SINGAPORE: Social service agencies will be able to tap on up to S$350 million in funds through the set-up of a new trust, Deputy Prime Minister Heng Swee Keat said in his Budget speech on Tuesday (Feb 18).
This year, the Ministry of Social and Family Development (MSF) and National Council of Social Service (NCSS) will set up the Community Capability Trust to raise funds and support social service sector partners in enhancing their capabilities and capacities to serve the community, Mr Heng said.
For a start, together with the Tote Board, the Government will provide S$200 million to the trust in FY2020, and match up to S$150 million in funds raised over the next 10 years, Mr Heng said.
In total, the Government and the Tote Board will commit up to S$350 million for the Community Capability Trust, he said.
“This will provide a pool of funds that our social service agencies can tap on to transform themselves for the future. I hope they make good use of this to strengthen their organisational capabilities, become more productive, enhance their service infrastructure and enhance their service infrastructure, in partnership with MSF and NCSS,” Mr Heng said.
The trust will equip social service agencies to bring their sectors forward, he added.
SUPPORT FOR EMPLOYERS OF PERSONS WITH DISABILITIES
Mr Heng also announced measures to provide stronger support for employers of persons with disabilities (PwDs), and more support for the elderly and the lower-income.
He unveiled an Enabling Employment Credit (EEC), which will replace the current Special Employment Credit and Additional Special Employment Credit schemes for employers.
The new credit scheme will be available for five years, from 2021 to 2025, at a cost of about S$31 million per year, Mr Heng said.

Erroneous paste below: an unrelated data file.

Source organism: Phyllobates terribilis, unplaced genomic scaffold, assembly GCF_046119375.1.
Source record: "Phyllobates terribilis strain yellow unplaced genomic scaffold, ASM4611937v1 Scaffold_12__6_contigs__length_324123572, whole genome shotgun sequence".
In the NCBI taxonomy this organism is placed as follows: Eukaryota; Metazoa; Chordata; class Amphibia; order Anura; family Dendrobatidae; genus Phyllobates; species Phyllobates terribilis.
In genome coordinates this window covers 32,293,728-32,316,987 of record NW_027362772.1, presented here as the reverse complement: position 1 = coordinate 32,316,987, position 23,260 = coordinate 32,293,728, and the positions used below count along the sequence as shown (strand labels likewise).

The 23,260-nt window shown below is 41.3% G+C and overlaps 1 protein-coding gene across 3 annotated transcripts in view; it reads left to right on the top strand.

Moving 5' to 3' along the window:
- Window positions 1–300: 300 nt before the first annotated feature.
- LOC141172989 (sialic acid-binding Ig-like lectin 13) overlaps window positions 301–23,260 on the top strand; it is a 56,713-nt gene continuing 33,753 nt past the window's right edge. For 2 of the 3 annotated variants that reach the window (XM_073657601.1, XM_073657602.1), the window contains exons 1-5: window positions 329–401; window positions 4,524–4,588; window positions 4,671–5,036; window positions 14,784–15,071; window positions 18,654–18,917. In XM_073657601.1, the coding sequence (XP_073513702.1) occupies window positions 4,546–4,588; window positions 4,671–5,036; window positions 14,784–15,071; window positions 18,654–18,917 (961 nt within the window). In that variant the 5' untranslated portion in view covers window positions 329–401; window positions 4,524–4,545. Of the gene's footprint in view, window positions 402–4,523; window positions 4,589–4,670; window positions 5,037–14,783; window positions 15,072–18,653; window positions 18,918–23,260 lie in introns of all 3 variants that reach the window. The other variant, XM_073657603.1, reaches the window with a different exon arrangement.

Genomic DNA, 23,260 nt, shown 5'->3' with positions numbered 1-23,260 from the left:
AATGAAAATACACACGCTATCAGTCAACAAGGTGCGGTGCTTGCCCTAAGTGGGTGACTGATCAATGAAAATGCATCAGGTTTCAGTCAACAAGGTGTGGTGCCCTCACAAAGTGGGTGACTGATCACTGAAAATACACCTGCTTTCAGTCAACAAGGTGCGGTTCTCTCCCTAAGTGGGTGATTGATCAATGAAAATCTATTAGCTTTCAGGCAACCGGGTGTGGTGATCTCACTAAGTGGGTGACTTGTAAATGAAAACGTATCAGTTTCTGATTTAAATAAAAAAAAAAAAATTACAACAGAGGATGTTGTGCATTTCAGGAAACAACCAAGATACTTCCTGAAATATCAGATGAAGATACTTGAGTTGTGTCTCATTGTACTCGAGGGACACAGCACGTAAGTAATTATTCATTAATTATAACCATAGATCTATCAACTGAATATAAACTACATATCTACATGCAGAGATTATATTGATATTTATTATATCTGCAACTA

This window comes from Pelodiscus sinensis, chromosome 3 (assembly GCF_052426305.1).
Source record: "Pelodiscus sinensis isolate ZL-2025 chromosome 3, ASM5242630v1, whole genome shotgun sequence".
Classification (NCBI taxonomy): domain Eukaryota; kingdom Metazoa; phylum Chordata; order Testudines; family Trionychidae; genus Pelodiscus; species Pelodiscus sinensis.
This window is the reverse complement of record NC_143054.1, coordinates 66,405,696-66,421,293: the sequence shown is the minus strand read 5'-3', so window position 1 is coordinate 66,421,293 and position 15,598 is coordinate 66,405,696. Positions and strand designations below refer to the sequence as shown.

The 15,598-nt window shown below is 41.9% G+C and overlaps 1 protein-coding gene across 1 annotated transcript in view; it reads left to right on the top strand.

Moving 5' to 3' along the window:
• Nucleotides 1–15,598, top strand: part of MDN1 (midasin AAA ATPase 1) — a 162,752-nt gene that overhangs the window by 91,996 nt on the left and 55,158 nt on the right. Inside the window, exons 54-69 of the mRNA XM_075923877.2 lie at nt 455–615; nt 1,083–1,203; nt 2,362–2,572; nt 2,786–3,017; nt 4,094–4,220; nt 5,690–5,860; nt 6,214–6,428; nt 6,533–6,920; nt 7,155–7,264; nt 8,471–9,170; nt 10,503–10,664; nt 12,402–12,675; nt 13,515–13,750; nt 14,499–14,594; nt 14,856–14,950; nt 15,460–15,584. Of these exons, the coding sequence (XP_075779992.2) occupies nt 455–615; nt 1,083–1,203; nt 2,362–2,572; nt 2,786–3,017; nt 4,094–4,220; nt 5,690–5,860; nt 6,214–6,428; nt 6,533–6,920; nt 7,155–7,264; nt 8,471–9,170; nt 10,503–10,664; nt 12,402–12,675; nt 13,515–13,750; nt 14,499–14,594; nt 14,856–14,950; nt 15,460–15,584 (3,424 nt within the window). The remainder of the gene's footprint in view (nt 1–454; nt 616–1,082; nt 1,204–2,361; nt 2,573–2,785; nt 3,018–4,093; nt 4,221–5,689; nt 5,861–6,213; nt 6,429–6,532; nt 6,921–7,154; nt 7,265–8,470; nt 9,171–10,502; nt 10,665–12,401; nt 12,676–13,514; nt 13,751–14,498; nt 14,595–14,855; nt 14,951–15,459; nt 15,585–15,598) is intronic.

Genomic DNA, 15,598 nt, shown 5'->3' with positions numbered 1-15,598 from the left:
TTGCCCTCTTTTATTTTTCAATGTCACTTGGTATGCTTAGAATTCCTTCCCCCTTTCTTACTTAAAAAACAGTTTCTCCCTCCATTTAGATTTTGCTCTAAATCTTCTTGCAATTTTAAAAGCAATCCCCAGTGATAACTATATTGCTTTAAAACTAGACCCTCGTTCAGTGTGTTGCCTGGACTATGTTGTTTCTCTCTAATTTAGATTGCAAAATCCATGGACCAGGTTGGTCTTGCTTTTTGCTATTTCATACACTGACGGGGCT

“To ensure that the EEC remains helpful for PwDs to find employment and remain in the workforce, the Government will review the EEC after two years and make adjustments if necessary,” Mr Heng said.
Mr Heng said he will also top up three funds that provide targeted help for the elderly and the lower-income. There will be a S$750 million top-up to the ElderCare Fund, S$500 million to the ComCare Fund, and S$200 million to the MediFund, Mr Heng said.
“These funds provide a safety net for the low-income, by helping them to meet their daily expenses and healthcare fees,” Mr Heng said.
Mr Heng also announced that he will set aside S$250 million to give greater momentum to partnership efforts.
He said that the Our Singapore Fund (OSF) will be extended and topped up “to support more ground-up initiatives that Singaporeans are passionate about, across a wider range of domains”.
The Ministry of Finance (MOF) said that the Government will provide a S$20 million top-up to the OSF and extend it to 2025, to “encourage the development and implementation of citizen-led initiatives across a wider range of domains”.
The OSF was announced at Budget 2016, with a top of S$10 million, to support meaningful projects developed by citizens who have the passion to meet community needs, strengthen community spirit, and contribute to nation-building. MOF said that to date, the OSF has committed close to S$4.3 million for more than 240 ground-up projects across domains such as sports, arts and heritage.
Mr Heng added that the Ministry of Environment and Water Resources will also launch an SG Eco Fund to support partnerships with the community and enterprises in Singapore’s sustainability efforts.